Larry loosened his tie. He was burning up. He decided to go slowly along the hall and turn the corner with caution. He had no idea what he expected to find.

As he edged to the corner of the wall, on his left, he noticed an unlighted, barely visible set of narrow stairs leading up to the next floor. Before he could stop himself, he had climbed the two short flights and found himself in a huge room that had been used at one time as a bedroom.

There was no bed; the only furnishings were three desks, one against the far wall to his left and two about fifteen feet in front of him. The entire area was littered with papers, files, writing materials, folders, file cases and some portable shelving. There were two computers; a PC and a laptop. Each one was on on a desk top. Both were on.

The atmosphere in the room was vile. The smell of burnt electrical wires and rubber mixed with the foul odor of an enclosed room and his own sweat. Suddenly, in the depths of his core, a surge of alarm told Larry to turn around and go back downstairs and join the others. Stubbornly, he pushed through those mental –and even subconscious—warnings and quickly strode to the PC.

On the large screen was a photo of George and beneath it was a full description and history of his life to date. Larry sprang to the laptop behind him; the same photo and information stared back at him from the screen of that one as well.

Although Larry now heard the alarm bells in his head, he reached and hit the space bar of the laptop. Nothing.

He tried in every way to move the present screen; or turn it off. When that also failed, he returned to the PC and his attempts to get any response were denied there as well.

He took a deep breath and continued to wade through all the paper and other detritus and tried to think of what he was looking for.

When he reached the desk against the far wall, he began speed-reading bills and figures, notices from banks and Credit Unions, a couple of stock brokerage reports. They all shouted that Mrs. Cramer had been hopelessly bankrupt as recently as last month.

He already had his iPhone out and snapped images of the most important papers after another quick last survey. It was patently clear that Joyce Cramer was in debt at the time of her husband’s death the year before. By FireTime, she was buried in debt; her only asset was—had been—her house.

Loaded with all this information and the frightening images on the screens of the two computers, Larry was poised to take the stairs two at a time, when he caught a reflection of light in his right eye. It came from the area of the two computers. He tried to remember if he had noticed anything shiny on either desk while he was looking at the computer screens, or while he was attempting to move George’s image and information; in effect, to unfreeze the devices. He remembered nothing.

 A numbing dread was beginning to drain Larry of any physical movement, but he barely managed to return close enough to see the brilliantly shining orb, a replica of the one that had disappeared from his view earlier on the Welsh Dresser—downstairs.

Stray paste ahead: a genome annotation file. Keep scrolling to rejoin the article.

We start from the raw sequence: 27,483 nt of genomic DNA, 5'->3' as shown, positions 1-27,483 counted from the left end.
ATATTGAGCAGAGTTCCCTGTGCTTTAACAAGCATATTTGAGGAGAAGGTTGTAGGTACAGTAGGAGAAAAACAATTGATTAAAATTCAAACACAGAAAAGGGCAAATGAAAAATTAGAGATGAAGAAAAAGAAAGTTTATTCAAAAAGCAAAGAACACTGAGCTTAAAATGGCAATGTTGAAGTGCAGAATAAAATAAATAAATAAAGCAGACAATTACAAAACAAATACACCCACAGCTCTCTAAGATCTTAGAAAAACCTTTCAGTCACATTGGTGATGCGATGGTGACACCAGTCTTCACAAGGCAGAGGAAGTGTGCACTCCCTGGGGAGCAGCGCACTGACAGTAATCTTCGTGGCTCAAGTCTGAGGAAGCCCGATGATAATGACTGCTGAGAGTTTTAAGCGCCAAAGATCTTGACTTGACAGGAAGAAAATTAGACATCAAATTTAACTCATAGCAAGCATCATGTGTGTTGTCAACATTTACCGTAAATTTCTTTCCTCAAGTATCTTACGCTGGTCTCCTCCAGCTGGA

Despite his mounting confusion and the small needles of terror that were piercing his mental stability, he lifted his right hand that still held his iPhone, and took at least twelve pictures before he ran to the head of the stairs.

Grabbing the banister, he jumped down the steps, three at a time.

He zoomed to the first floor and turned the corner to the fire area. No one. Nor were there any sounds, no matter how faint, of anyone talking. Larry slowed to a tiptoe.

When he reached the outer perimeter of the fire destruction on the opposite side of the house, there was no one there either.

By now, Larry was in a place where he could feel his self-control being wrenched from within him; his will was evaporating; sheer panic was pushing up his throat.

He called out for George, and waited for the answer that never came.

He called again.


A tight demoralizing band of surrender now enveloped his entire being.

He recalled that he had experienced similar emotions when he had been with George at Mrs. Soames’ and Mr. Harrison’s houses; and when he had approached the peculiar shining object, both in the dining room and upstairs.

Larry was almost choking when he heard a door open behind a wall to his right. He heard a voice. Only one. It sounded as though it was answering a list of questions. Larry instantly knew that the voice was neither George’s nor Arianne’s. And certainly not little old Mrs.Cramer’s. 

Larry thought he might faint, or at least throw up. The voice was coming closer. Larry became conscious of a cloud of invisible menace. He became totally numb.

Larry stared at the corner of the wall and waited.

The trio came around the corner, George and Arianne in front of him. They said nothing and were obviously unaware of Larry. They were walking in lockstep with their eyes empty and fixed. George’s lips were moving but Larry could hear no sound. Arianne’s camcorder was in her right hand but her hand hung by her side. Mrs. Cramer was answering questions from someone, somewhere. Her voice barely remained female, in a frighteningly-deep alto.

She was behind George and Arianne, and Larry discovered later that she had not seen him right away. But when her eyes met Larry’s, some thing, some invisible thing, moved past Larry as Mrs. Cramer greeted him in her high, thin eighty year-old voice.

“Oh, hello Larry,” with a warm fake sincerity, “I thought you were in the bathroom. We’ve been looking at another part of the house, one where the damage isn’t as bad as here.” and she waved  an old, thin, feeble arm at the ruins.


End of Chapter Four

© Copyright 2017 Nicholas Cochran. All rights reserved.